In the Know: Academic Probation

Undergraduate students with a cumulative G.P.A. below 2.0 and fewer than 13.00 deficit points are placed on academic probation. As a college student, you are ultimately responsible for your academic decisions. However, there are many people on campus who are invested in supporting your success.

If you did not perform well in the fall and have been placed on academic probation, you can work with an academic advisor to reflect on last semester, clarify your values, and carefully evaluate your abilities, interests, and goals. You can also work with a specialist from the Office of Academic Enrichment to identify problem areas (such as time management and resource organization). Students can learn strategies for effectively addressing these issues through workshops, one-credit classes, and individual sessions.

 

 

Student Spotlight: Julia Kane

Julia Kane came to UD with a strong interest in the social sciences, specifically psychology, because she enjoys learning about human behavior and its motivations. Upon discovering that UD offers a disability studies minor, Julia added it to her program plan because of her positive experience volunteering with individuals with special needs. She sees her minor as the “perfect pairing” with psychology, which she intends to declare as her major this spring. Long-term, Julia is planning to attend graduate school and is considering a career as a school psychologist.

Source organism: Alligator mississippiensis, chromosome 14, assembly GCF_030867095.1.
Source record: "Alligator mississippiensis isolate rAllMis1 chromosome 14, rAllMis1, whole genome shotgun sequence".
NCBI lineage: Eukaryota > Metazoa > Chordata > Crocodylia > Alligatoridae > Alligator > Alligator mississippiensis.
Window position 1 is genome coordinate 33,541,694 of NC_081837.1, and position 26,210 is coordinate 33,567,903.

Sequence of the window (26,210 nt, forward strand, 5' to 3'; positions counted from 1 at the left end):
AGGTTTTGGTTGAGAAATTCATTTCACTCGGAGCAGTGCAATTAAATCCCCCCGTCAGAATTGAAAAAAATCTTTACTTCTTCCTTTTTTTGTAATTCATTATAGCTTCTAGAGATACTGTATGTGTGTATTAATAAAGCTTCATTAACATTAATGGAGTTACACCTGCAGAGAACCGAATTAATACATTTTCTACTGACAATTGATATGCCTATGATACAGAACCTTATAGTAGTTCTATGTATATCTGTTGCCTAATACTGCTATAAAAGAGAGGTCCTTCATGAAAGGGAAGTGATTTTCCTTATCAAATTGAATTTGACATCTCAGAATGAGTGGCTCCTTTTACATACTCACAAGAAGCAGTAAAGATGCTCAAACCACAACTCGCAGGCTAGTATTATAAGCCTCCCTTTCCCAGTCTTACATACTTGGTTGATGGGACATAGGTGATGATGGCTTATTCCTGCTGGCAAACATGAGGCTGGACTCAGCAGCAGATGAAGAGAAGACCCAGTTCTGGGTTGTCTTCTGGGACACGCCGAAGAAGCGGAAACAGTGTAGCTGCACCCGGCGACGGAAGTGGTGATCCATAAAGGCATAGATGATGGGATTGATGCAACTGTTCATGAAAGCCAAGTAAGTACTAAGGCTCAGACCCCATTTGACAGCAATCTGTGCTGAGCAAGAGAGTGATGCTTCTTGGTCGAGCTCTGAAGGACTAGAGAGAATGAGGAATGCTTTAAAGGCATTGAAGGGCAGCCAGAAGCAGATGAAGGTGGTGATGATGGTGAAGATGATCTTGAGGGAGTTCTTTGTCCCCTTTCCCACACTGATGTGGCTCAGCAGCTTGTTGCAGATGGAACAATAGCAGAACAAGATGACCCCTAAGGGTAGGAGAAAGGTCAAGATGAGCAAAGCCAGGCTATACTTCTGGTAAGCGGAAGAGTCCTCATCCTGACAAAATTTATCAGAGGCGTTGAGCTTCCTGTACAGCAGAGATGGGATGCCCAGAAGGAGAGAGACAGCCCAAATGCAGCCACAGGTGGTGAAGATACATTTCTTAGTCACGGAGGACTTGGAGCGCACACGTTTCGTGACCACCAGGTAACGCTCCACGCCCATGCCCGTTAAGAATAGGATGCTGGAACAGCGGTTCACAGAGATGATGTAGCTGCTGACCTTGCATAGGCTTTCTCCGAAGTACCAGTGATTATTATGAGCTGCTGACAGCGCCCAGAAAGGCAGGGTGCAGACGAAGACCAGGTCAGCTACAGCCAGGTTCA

Julia is glad that she entered UD as an undeclared student because she was hesitant to make such a big decision too early in her college career. Being a UST student allowed her to keep her options open, take some classes to see if they were a good fit for her while also fulfilling breadth requirements, and explore some other interest areas while working with her advisor, Lys Murray. Julia told us that her advisor has been an “incredible resource” who suggested relevant classes, provided faculty contacts, and served as a source of great advice and encouragement!

 

Major Spotlight: Linguistics

Located in the College of Arts & Sciences, the Department of Linguistics & Cognitive Science offers the Bachelor of Arts (B.A.) degree in Linguistics. Linguistics is concerned with the nature of language and communication, including sentence structure, word meaning, and speech sounds. Understanding these components provides a strong foundation for teaching English in other countries.

This 124 credit major has a highly flexible curriculum that enables students to complete a double major or minor in a related field of study, such as English, French, German, Italian, Japanese, Russian, or Spanish. Students interested in becoming certified to teach English as a Second Language in the United States are encouraged to learn more about the M.A. in Teaching ESL program